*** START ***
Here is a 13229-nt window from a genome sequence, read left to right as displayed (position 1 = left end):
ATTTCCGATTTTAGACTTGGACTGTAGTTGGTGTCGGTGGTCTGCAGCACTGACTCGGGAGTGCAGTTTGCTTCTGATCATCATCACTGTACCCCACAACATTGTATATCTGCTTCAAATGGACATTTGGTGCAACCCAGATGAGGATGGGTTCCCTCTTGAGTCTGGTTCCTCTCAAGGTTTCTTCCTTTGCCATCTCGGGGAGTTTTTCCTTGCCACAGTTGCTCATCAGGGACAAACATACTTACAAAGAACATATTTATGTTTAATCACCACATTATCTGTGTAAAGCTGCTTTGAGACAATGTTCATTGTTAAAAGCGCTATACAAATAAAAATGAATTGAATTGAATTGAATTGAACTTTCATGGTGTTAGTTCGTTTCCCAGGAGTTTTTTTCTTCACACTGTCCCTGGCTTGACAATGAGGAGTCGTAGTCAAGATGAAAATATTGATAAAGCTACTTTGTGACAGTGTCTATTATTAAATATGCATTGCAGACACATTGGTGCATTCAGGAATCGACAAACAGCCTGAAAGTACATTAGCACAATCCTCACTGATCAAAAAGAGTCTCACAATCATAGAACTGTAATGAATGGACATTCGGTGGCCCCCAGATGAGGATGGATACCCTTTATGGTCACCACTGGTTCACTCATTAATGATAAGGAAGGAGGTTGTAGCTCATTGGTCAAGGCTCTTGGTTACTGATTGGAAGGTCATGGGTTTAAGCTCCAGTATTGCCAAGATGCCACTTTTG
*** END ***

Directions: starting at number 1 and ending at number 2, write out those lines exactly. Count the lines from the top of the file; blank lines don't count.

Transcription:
Here is a 13229-nt window from a genome sequence, read left to right as displayed (position 1 = left end):
ATTTCCGATTTTAGACTTGGACTGTAGTTGGTGTCGGTGGTCTGCAGCACTGACTCGGGAGTGCAGTTTGCTTCTGATCATCATCACTGTACCCCACAACATTGTATATCTGCTTCAAATGGACATTTGGTGCAACCCAGATGAGGATGGGTTCCCTCTTGAGTCTGGTTCCTCTCAAGGTTTCTTCCTTTGCCATCTCGGGGAGTTTTTCCTTGCCACAGTTGCTCATCAGGGACAAACATACTTACAAAGAACATATTTATGTTTAATCACCACATTATCTGTGTAAAGCTGCTTTGAGACAATGTTCATTGTTAAAAGCGCTATACAAATAAAAATGAATTGAATTGAATTGAATTGAACTTTCATGGTGTTAGTTCGTTTCCCAGGAGTTTTTTTCTTCACACTGTCCCTGGCTTGACAATGAGGAGTCGTAGTCAAGATGAAAATATTGATAAAGCTACTTTGTGACAGTGTCTATTATTAAATATGCATTGCAGACACATTGGTGCATTCAGGAATCGACAAACAGCCTGAAAGTACATTAGCACAATCCTCACTGATCAAAAAGAGTCTCACAATCATAGAACTGTAATGAATGGACATTCGGTGGCCCCCAGATGAGGATGGATACCCTTTATGGTCACCACTGGTTCACTCATTAATGATAAGGAAGGAGGTTGTAGCTCATTGGTCAAGGCTCTTGGTTACTGATTGGAAGGTCATGGGTTTAAGCTCCAGTATTGCCAAGATGCCACTTTTG